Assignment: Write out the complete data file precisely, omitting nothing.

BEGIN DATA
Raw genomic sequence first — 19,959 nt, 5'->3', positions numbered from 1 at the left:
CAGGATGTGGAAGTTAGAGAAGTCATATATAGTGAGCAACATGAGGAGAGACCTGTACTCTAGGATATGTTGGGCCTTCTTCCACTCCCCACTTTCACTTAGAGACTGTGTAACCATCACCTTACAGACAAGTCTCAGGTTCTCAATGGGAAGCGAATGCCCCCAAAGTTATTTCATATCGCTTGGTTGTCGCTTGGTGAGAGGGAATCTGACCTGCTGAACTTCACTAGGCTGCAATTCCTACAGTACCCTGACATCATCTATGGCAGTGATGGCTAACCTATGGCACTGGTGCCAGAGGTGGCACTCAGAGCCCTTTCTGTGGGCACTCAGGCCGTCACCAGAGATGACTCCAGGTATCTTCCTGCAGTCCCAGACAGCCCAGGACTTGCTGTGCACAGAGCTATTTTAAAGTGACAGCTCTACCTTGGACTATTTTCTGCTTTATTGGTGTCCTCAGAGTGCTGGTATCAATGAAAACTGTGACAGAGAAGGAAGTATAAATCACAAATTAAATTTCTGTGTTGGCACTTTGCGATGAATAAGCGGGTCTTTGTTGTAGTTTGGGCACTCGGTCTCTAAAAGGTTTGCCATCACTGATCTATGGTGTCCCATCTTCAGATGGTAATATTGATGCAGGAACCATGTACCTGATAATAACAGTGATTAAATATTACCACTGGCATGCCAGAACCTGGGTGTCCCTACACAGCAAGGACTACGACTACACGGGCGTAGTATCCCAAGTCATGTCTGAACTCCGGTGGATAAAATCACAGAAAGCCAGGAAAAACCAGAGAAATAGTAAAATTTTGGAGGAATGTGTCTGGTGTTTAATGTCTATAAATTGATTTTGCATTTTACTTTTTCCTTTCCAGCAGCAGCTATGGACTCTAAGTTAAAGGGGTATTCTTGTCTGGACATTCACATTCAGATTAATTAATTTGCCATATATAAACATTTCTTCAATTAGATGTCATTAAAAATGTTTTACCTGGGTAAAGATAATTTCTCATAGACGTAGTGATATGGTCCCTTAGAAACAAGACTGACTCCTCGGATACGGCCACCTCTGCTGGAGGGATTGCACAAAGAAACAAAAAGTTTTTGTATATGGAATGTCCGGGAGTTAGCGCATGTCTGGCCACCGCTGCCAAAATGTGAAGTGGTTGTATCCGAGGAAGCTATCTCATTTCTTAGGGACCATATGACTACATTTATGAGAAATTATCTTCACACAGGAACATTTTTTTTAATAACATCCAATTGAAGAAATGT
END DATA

Raw genomic sequence first — 19,959 nt, 5'->3', positions numbered from 1 at the left:
CAGGATGTGGAAGTTAGAGAAGTCATATATAGTGAGCAACATGAGGAGAGACCTGTACTCTAGGATATGTTGGGCCTTCTTCCACTCCCCACTTTCACTTAGAGACTGTGTAACCATCACCTTACAGACAAGTCTCAGGTTCTCAATGGGAAGCGAATGCCCCCAAAGTTATTTCATATCGCTTGGTTGTCGCTTGGTGAGAGGGAATCTGACCTGCTGAACTTCACTAGGCTGCAATTCCTACAGTACCCTGACATCATCTATGGCAGTGATGGCTAACCTATGGCACTGGTGCCAGAGGTGGCACTCAGAGCCCTTTCTGTGGGCACTCAGGCCGTCACCAGAGATGACTCCAGGTATCTTCCTGCAGTCCCAGACAGCCCAGGACTTGCTGTGCACAGAGCTATTTTAAAGTGACAGCTCTACCTTGGACTATTTTCTGCTTTATTGGTGTCCTCAGAGTGCTGGTATCAATGAAAACTGTGACAGAGAAGGAAGTATAAATCACAAATTAAATTTCTGTGTTGGCACTTTGCGATGAATAAGCGGGTCTTTGTTGTAGTTTGGGCACTCGGTCTCTAAAAGGTTTGCCATCACTGATCTATGGTGTCCCATCTTCAGATGGTAATATTGATGCAGGAACCATGTACCTGATAATAACAGTGATTAAATATTACCACTGGCATGCCAGAACCTGGGTGTCCCTACACAGCAAGGACTACGACTACACGGGCGTAGTATCCCAAGTCATGTCTGAACTCCGGTGGATAAAATCACAGAAAGCCAGGAAAAACCAGAGAAATAGTAAAATTTTGGAGGAATGTGTCTGGTGTTTAATGTCTATAAATTGATTTTGCATTTTACTTTTTCCTTTCCAGCAGCAGCTATGGACTCTAAGTTAAAGGGGTATTCTTGTCTGGACATTCACATTCAGATTAATTAATTTGCCATATATAAACATTTCTTCAATTAGATGTCATTAAAAATGTTTTACCTGGGTAAAGATAATTTCTCATAGACGTAGTGATATGGTCCCTTAGAAACAAGACTGACTCCTCGGATACGGCCACCTCTGCTGGAGGGATTGCACAAAGAAACAAAAAGTTTTTGTATATGGAATGTCCGGGAGTTAGCGCATGTCTGGCCACCGCTGCCAAAATGTGAAGTGGTTGTATCCGAGGAAGCTATCTCATTTCTTAGGGACCATATGACTACATTTATGAGAAATTATCTTCACACAGGAACATTTTTTTTAATAACATCCAATTGAAGAAATGT